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dc.contributor.authorHopwood, Pamela 20:30:52 (GMT) 20:30:52 (GMT)
dc.description.abstractThe demand for home care is increasing as aging populations grow in Canada and internationally. Personal Support Workers (PSWs) provide the majority of the direct home care in Ontario, yet there are longstanding and acute shortages of these workers. Home care client safety is of concern given complex client needs, the unregulated status of the workforce, and the home care setting. This thesis aimed to identify policy gaps related to PSW work, and the resultant risks for home care clients. Investigating policy relevant to PSW work, home care, and client safety created opportunity for a contextually informed examination and interpretive analysis of policy gaps and intersecting aspects of PSW-provided home care that may increase client risk. For the purposes of this thesis, client risk describes potential harm (physical and psychological) stemming from policy governing PSW-provided home care. This meaning of client risk has been used by the UK Professional Standards Authority to define potential harms to patients in a PSW-occupation risk assessment. This study was conducted with qualitative research methods and tools from Yanow’s Interpretive Policy Analysis (IPA). Drawing on the case of Ontario, policies related to PSWs in the home care context were examined. Interviews were conducted with 16 key informants (KIs) experienced in core areas of PSW work, home care, policy, and safety. This study highlighted safety concerns with PSW education, recruitment, hiring, complex care tasks, and supervision. PSW shortages during COVID-19 were found to prompt policy measures such as accelerated, condensed education and rapid recruitment and hiring, further elevating pre-existing worker and client risks. This thesis examines how policy that is contextually situated in PSW-provided home care in Ontario affects client risk, adding a policy-prioritised lens to other research that considers home care workers, client risk or client safety, and worker-client interrelatedness.en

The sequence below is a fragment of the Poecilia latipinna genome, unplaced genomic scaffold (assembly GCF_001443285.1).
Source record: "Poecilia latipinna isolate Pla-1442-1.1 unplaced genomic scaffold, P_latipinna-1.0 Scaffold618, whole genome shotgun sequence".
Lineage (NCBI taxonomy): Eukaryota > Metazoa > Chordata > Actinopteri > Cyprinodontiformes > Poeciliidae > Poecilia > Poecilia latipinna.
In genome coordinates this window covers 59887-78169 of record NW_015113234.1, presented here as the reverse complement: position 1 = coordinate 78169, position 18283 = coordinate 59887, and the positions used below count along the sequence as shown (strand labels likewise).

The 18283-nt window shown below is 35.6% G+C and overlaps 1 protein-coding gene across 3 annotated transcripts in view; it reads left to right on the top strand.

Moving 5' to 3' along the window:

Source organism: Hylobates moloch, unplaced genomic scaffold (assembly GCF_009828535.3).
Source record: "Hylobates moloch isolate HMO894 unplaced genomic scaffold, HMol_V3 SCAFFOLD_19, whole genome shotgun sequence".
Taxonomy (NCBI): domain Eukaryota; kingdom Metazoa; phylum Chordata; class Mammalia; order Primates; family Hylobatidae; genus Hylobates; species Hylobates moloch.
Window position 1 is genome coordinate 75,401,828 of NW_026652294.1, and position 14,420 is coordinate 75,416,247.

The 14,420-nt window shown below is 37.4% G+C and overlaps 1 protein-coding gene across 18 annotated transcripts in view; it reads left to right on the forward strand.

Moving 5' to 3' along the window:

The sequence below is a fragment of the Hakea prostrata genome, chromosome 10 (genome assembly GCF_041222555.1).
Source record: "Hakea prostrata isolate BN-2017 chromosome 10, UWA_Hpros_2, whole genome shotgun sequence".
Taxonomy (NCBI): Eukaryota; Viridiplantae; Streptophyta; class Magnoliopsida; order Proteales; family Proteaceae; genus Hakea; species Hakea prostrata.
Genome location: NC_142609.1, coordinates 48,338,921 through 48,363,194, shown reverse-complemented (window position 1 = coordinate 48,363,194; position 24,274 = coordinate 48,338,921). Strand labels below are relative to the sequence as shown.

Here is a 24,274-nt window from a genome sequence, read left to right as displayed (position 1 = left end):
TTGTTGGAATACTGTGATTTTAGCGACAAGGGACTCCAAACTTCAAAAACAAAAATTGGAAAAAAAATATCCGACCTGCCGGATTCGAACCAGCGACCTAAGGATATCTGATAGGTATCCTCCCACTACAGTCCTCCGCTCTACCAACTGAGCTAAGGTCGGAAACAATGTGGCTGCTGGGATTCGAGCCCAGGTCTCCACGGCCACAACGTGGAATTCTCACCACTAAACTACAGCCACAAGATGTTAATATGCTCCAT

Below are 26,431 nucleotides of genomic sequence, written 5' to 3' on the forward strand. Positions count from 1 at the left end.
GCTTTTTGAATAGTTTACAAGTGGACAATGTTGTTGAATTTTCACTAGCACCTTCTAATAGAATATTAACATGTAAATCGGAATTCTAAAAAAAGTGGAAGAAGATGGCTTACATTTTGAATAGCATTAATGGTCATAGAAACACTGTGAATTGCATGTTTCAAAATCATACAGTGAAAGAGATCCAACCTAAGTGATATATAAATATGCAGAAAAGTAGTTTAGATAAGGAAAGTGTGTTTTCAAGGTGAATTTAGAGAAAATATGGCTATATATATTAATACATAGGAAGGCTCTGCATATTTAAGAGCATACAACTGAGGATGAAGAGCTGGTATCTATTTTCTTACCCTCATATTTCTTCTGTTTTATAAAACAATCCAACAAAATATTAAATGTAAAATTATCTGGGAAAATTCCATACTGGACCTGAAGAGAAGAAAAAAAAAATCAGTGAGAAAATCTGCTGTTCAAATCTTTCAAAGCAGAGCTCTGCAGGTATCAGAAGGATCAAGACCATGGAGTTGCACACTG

dc.publisherUniversity of Waterlooen
dc.subjecthome careen
dc.subjectPersonal Support Workeren
dc.subjectPersonal Support Workersen
dc.subjectHealth system policyen
dc.subjectInterpretive Policy Analysisen
dc.titleA critical examination of how Ontario’s home care system policy affects PSW-provided home care and client risken
dc.typeMaster Thesisen
dc.pendingfalse of Public Health and Health Systemsen Health and Health Systemsen of Waterlooen
uws-etd.degreeMaster of Scienceen
uws.contributor.advisorMacEachen, Ellen
uws.contributor.affiliation1Faculty of Applied Health Sciencesen

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